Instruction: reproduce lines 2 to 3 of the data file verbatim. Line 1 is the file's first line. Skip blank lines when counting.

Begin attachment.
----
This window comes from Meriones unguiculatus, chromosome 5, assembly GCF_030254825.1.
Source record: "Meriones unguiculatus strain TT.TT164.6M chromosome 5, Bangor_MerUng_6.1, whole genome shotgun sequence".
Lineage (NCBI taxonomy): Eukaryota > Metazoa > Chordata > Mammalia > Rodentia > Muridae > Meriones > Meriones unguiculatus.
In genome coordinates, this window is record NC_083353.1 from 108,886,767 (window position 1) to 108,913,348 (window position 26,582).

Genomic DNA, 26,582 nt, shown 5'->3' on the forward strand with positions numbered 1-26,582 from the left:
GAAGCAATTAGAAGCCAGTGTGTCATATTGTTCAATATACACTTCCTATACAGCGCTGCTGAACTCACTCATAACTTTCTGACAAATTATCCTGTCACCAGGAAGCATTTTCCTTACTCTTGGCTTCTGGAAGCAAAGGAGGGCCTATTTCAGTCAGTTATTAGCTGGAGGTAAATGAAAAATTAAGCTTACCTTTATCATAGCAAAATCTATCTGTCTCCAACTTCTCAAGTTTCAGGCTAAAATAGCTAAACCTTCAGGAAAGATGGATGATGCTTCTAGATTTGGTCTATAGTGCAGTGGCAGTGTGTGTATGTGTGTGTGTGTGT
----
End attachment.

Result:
Source record: "Meriones unguiculatus strain TT.TT164.6M chromosome 5, Bangor_MerUng_6.1, whole genome shotgun sequence".
Lineage (NCBI taxonomy): Eukaryota > Metazoa > Chordata > Mammalia > Rodentia > Muridae > Meriones > Meriones unguiculatus.